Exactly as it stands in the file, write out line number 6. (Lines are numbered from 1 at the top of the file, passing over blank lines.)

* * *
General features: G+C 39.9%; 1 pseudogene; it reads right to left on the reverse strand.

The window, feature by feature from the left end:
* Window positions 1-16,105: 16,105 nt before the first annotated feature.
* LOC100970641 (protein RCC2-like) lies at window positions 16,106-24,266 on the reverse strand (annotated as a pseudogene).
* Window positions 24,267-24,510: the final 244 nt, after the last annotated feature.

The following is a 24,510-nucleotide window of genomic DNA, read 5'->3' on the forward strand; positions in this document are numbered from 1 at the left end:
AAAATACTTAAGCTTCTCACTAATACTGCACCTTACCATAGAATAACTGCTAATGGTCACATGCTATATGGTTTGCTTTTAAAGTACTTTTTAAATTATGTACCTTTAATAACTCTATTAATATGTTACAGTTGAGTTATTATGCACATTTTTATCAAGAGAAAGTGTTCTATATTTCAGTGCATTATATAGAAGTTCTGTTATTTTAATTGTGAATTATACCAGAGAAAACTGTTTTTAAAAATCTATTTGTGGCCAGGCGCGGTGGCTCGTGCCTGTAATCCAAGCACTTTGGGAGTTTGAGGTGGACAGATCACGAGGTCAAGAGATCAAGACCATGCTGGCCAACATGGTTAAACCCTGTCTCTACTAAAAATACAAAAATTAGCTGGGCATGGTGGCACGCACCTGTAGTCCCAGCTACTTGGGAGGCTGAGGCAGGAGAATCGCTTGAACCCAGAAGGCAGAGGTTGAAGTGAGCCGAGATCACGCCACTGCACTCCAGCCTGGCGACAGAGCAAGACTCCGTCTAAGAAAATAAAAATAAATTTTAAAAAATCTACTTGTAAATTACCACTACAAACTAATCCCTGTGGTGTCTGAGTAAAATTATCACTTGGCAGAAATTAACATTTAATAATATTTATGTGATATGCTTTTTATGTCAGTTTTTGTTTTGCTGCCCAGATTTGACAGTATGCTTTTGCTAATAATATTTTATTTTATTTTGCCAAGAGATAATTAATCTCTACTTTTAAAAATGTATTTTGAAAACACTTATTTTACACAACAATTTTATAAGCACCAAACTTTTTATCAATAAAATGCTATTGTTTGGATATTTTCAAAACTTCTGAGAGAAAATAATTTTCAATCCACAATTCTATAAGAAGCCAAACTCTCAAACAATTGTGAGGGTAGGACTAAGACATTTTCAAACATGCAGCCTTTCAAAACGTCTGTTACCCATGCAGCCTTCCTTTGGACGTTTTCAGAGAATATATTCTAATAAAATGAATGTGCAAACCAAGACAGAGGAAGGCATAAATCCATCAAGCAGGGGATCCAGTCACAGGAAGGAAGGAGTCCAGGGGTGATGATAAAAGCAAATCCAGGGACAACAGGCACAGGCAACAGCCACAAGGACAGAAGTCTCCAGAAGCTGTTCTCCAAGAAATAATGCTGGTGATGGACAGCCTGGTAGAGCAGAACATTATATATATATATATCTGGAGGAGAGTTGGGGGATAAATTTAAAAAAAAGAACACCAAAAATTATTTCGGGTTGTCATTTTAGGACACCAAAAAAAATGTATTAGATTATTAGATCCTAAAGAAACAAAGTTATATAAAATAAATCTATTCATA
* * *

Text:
The following is a 24,510-nucleotide window of genomic DNA, read 5'->3' on the forward strand; positions in this document are numbered from 1 at the left end: